Author Archive

Jury Duty, Day 3: Revenge of the Jury

March 30, 2016 Leave a comment

Still no summons. The likelihood of them calling me on Thursday or Friday is low, I imagine, but I guess you never know.

The good news this morning is that I was awoken by an alert at 4:49am telling me that there is a “Hydrolic Outlook” warning issued to let me know that there is a possibility of flooding…which makes me wonder if I am reading my weather app correctly because this…


…seems to tell me that it is supposed to be simultaneously raining & sunny right now.

However, what amused me more was this:

image1 (1)

A Moist and Unsettled Pattern drifted across Atlanta London, Creeping through the irrevocable Darkness. The masses of People who awoke on that Fateful Morning blinked groggily while performing their morning Libations and felt a Chilling Dread overtake them whenever they Accidentally glanced out Windows into their Impending Doom.


Jury Duty, Day 2: Attack of the Juries

March 29, 2016 Leave a comment

Still not called in to serve. I’m not surprised, exactly, especially as a coworker pointed out that we work for a security company & defense lawyers tend to not want security folk on a jury. I understand that, but I work in the marketing department, not as a guard, & the only way they’ll find that out is if they call me in. I’m not expecting them to, honestly, because it’s probably like dating–they can feel my desperation/interest & it scares them away.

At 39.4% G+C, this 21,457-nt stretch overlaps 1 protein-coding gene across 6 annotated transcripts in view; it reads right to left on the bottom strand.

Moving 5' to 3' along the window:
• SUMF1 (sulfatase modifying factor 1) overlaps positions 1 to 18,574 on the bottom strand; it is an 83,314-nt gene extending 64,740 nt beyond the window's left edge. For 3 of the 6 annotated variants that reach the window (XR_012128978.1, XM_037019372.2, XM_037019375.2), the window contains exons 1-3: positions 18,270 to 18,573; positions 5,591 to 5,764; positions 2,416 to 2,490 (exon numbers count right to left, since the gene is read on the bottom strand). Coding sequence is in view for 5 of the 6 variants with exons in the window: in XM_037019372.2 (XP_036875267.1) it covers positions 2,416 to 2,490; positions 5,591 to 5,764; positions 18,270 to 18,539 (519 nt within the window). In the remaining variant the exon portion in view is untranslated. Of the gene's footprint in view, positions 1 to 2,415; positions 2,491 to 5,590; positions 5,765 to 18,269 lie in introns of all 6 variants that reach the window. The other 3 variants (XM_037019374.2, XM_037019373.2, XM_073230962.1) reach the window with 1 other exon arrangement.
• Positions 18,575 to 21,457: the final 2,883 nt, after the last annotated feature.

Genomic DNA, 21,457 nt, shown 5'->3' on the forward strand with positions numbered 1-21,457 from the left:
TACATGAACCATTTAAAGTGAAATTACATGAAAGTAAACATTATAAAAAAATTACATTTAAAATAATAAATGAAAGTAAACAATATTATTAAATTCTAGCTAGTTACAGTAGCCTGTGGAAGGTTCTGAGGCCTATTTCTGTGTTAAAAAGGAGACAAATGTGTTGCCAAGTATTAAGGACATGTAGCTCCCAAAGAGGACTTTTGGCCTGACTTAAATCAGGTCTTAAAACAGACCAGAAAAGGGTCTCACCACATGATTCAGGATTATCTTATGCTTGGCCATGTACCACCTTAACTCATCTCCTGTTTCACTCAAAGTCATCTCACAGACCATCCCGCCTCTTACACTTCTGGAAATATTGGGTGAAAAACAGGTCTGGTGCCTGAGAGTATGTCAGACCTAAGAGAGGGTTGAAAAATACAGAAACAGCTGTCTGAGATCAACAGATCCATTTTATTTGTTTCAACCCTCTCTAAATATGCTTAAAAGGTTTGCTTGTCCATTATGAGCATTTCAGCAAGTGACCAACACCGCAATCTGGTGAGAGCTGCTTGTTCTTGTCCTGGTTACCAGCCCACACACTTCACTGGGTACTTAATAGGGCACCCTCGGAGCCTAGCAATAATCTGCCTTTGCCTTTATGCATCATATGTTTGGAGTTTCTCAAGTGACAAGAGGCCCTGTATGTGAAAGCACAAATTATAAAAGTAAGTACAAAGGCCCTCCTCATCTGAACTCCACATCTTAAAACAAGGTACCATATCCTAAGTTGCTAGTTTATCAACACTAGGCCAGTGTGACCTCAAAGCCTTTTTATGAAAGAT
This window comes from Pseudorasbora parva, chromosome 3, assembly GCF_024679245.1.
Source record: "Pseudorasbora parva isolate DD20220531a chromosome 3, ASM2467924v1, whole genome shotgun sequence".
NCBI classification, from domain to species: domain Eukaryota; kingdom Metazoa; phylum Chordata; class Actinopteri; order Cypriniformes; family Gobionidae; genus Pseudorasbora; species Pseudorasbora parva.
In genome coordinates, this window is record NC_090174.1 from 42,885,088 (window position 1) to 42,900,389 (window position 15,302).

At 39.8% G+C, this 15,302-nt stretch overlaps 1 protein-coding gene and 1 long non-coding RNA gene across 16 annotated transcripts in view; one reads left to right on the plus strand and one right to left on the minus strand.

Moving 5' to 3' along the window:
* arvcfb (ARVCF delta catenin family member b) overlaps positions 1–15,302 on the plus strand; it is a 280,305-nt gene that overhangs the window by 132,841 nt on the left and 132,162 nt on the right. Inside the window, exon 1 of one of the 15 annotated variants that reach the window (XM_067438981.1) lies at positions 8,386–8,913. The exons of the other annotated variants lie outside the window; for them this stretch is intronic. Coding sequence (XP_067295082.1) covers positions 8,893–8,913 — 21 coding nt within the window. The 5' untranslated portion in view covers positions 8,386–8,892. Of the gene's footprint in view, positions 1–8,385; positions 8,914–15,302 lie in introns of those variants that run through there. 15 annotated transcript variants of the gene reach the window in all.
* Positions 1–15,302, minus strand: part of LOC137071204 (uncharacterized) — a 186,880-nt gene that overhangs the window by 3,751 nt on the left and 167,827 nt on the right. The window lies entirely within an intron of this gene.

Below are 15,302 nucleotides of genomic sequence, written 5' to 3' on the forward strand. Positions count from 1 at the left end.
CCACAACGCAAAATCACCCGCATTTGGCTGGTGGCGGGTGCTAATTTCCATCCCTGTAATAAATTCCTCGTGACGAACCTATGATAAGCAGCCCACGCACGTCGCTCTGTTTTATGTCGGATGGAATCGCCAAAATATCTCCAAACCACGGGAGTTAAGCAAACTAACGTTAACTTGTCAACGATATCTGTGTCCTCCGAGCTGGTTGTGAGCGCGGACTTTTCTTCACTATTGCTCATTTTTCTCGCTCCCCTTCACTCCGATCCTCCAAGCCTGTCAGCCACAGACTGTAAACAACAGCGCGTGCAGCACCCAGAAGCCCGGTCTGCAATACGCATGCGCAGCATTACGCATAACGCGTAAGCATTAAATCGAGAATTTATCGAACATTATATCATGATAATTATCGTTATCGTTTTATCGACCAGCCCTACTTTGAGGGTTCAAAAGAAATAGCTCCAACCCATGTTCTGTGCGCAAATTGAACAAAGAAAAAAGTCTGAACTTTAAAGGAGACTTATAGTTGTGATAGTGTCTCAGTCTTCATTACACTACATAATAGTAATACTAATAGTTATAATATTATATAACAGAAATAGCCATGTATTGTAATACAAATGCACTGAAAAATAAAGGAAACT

My drive into work was fairly uneventful except for the moron who was jogging on the side of the road while a perfectly good sidewalk was mere inches away from where he was running. I’m not sure in what world it makes sense to jog down a four-lane, busy street when a sidewalk is literally right there, being a sidewalk made to be run on.

Categories: various and sundry Tags: ,

Jury Duty, Day 1: The Phantom Jury

March 28, 2016 Leave a comment

The instructions Gwinnett County gives for jury duty include that you have to check on the Saturday or Sunday before your week to see if you need to report on Monday. Not going to lie: I’m a little bummed that I wasn’t called in.

On the plus side, I did so much work on Friday to get my projects that are due soon wrapped up that I don’t have a lot in the way of work to do today, so I can work on stuff that’s due farther out.